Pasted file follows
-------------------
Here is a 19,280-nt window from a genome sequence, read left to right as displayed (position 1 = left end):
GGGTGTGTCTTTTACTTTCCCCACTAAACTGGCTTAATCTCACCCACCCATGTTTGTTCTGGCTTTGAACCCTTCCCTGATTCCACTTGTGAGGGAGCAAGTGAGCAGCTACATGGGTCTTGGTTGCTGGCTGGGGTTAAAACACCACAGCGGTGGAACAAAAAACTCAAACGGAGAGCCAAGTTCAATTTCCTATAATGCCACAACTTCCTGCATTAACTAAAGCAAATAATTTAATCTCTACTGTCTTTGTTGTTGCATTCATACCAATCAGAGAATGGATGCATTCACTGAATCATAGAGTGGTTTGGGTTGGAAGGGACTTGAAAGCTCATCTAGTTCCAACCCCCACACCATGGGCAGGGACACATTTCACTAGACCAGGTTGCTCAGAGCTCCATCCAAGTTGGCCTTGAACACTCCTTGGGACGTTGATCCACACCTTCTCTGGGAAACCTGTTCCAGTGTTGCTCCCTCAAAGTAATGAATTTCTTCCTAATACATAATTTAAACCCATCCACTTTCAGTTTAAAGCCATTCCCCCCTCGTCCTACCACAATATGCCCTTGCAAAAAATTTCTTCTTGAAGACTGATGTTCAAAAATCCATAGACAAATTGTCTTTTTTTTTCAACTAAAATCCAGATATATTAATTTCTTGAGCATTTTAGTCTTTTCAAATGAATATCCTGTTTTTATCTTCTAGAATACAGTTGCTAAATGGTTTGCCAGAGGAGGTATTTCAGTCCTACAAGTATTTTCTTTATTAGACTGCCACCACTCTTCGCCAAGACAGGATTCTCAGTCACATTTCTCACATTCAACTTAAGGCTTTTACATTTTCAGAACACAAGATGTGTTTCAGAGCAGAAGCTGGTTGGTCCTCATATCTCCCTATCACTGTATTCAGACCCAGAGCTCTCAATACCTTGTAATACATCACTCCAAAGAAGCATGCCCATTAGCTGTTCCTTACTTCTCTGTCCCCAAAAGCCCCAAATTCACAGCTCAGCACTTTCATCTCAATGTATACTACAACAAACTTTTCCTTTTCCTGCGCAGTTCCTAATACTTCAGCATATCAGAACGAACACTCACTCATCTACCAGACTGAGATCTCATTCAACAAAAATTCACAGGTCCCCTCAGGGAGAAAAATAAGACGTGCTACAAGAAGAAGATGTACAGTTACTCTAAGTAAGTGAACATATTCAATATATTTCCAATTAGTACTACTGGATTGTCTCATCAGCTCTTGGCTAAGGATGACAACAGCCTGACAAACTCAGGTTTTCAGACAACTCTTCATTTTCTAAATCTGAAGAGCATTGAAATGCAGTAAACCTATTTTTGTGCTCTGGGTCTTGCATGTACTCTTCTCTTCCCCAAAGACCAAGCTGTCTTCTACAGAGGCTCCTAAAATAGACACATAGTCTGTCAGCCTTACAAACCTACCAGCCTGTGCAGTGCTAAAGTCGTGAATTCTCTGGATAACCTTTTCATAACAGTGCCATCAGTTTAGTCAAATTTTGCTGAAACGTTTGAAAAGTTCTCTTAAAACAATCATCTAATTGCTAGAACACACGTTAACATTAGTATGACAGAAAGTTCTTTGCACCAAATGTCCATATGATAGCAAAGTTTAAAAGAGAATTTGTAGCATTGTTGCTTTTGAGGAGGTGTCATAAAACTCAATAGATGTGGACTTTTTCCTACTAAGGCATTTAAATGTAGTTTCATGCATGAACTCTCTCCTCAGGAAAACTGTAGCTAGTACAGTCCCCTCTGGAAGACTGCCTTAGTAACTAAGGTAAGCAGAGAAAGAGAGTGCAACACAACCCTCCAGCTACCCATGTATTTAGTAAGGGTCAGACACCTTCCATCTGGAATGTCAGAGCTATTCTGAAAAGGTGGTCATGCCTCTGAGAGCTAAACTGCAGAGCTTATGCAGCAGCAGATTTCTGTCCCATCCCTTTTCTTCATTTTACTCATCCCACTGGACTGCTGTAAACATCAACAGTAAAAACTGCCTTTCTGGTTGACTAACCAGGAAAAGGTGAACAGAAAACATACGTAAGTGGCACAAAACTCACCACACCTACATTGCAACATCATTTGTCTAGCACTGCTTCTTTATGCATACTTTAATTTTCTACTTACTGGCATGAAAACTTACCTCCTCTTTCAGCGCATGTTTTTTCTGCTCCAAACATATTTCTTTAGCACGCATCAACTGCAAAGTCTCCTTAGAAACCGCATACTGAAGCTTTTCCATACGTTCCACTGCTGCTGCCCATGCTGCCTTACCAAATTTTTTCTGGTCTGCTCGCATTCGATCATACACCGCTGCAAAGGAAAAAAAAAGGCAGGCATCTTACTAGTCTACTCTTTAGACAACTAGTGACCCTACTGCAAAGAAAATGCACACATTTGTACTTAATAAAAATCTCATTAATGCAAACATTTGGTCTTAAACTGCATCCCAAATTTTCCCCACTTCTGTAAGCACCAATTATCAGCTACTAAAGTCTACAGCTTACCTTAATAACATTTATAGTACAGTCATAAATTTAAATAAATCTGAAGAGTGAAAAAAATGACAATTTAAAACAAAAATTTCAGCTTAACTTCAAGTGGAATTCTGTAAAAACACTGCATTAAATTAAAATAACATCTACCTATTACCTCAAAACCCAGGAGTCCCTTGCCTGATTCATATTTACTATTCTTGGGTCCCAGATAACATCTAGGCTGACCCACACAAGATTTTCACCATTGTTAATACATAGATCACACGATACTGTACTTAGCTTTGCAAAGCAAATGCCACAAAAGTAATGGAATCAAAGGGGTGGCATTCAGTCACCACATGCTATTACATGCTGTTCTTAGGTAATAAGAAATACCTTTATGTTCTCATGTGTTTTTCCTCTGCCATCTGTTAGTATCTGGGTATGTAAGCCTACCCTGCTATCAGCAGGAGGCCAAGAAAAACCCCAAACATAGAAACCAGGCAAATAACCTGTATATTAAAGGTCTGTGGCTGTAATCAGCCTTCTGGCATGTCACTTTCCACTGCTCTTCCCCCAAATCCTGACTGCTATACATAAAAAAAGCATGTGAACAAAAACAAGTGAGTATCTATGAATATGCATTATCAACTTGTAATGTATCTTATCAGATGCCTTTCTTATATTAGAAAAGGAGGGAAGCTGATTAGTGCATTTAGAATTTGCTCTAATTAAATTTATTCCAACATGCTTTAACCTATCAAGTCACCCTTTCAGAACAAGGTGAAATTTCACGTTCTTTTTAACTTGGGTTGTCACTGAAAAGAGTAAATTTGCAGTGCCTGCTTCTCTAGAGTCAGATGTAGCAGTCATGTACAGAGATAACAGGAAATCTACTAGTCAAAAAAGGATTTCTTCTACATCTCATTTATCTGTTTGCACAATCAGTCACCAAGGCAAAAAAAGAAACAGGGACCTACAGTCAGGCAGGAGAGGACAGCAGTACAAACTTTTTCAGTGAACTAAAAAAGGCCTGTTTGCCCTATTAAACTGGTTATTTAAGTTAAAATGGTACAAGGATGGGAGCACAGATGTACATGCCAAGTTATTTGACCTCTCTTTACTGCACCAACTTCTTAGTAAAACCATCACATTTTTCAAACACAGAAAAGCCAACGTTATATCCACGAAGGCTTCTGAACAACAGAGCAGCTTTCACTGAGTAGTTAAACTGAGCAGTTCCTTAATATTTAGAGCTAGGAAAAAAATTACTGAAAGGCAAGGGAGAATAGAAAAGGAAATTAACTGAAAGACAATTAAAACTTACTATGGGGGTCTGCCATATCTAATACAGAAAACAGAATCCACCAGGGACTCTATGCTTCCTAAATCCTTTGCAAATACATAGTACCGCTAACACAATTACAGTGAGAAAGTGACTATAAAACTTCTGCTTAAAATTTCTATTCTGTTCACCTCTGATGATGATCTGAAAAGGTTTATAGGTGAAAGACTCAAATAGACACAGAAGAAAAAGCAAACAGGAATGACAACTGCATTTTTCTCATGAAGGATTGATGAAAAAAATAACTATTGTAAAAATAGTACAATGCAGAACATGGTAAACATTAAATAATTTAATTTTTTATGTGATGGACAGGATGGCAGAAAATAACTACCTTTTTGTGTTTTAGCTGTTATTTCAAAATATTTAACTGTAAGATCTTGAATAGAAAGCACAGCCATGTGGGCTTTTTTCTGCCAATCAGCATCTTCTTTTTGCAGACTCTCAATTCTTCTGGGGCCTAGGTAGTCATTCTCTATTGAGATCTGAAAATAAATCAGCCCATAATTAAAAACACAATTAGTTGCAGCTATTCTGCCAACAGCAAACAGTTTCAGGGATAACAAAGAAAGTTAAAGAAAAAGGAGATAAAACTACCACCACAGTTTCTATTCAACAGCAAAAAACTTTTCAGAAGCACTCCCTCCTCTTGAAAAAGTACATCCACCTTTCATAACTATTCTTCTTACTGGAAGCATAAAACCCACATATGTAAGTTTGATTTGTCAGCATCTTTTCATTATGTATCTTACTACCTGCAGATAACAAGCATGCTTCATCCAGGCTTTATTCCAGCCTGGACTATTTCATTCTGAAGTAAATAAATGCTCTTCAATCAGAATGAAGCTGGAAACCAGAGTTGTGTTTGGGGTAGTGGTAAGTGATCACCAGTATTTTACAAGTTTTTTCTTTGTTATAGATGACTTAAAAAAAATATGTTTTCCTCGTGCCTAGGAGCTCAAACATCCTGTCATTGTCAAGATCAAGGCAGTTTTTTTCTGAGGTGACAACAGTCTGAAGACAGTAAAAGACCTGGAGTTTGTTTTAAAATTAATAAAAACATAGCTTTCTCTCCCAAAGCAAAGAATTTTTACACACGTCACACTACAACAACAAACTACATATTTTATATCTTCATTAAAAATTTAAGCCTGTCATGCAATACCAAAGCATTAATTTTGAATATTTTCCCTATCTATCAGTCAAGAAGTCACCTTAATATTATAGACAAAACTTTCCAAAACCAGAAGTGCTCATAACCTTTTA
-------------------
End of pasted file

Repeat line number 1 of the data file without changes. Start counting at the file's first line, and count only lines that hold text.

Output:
Here is a 19,280-nt window from a genome sequence, read left to right as displayed (position 1 = left end):